To protect themselves, companies need to ensure that the security principles they apply for in-office working are also applied for remote employees. Enabling multi-factor authentication is an important step for protecting against phishing attacks. In fact, Lenovo is a founding member of the FIDO Alliance, an industry group dedicated to reducing an over-reliance on passwords on the internet. By enabling multi-factor authentication, businesses gain an increased level of trust that people accessing their systems and networks really are who they claim to be. 

As a leader in technology, what are your thoughts on how teams can build security into software from the outset? 

Training is key to building security into software from the start, and not just for security professionals. Everyone involved in product development should receive security training to ensure they understand why it is important and how it can be integrated into all phases of the development process. 

Starting with design, we do things like threat modelling, and then integrate more security best practices through development and release. Once security becomes part of the development teams’ culture, it benefits everyone. The product team has fewer security issues to deal with, the security team has more confidence that the development team is doing the right things, and customers are more confident in our solutions.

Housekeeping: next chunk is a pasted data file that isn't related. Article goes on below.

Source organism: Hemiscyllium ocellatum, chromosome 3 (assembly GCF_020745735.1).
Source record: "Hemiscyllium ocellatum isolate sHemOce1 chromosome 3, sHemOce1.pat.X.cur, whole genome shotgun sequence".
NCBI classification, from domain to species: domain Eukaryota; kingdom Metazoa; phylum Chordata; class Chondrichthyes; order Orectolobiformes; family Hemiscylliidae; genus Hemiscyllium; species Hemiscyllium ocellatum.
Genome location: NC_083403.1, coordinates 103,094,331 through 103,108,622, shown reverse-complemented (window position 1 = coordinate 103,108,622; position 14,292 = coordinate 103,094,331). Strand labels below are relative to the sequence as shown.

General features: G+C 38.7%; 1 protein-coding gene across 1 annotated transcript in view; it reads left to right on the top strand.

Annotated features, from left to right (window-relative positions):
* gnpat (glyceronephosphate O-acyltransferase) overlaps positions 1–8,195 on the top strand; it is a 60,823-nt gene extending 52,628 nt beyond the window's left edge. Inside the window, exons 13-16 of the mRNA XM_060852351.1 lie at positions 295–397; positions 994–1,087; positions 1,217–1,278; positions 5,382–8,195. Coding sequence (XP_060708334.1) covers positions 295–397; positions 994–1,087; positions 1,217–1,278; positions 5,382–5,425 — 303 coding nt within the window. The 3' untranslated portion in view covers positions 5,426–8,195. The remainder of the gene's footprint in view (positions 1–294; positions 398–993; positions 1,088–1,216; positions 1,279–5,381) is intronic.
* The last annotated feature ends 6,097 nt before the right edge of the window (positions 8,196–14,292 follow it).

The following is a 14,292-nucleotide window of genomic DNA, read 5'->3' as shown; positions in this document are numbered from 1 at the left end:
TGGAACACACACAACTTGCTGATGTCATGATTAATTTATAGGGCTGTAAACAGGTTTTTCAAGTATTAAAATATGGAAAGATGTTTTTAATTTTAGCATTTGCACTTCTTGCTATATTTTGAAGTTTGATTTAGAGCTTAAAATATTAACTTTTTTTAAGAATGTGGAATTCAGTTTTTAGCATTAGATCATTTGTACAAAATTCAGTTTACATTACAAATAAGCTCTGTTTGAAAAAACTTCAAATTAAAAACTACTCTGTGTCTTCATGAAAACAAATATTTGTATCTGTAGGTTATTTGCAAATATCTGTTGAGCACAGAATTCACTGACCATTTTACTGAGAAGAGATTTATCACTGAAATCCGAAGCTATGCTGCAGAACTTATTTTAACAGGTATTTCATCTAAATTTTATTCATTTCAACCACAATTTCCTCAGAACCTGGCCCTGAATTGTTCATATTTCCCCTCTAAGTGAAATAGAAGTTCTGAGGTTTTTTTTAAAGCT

A big part of being successful with an end-to-end approach to security is integrating automation into the process. Everyone is trying to do more with less and automating security scanning tools for basic testing reduces the time that the team spends doing manual scans.

Budgeting time and resources for security at the onset of any project will be key. By doing this, you can help to avoid surprises late in the development process or, even worse, once the product is already in the hands of customers.

What are some of the most common pitfalls you see when it comes to cybersecurity, and how do you recommend addressing these?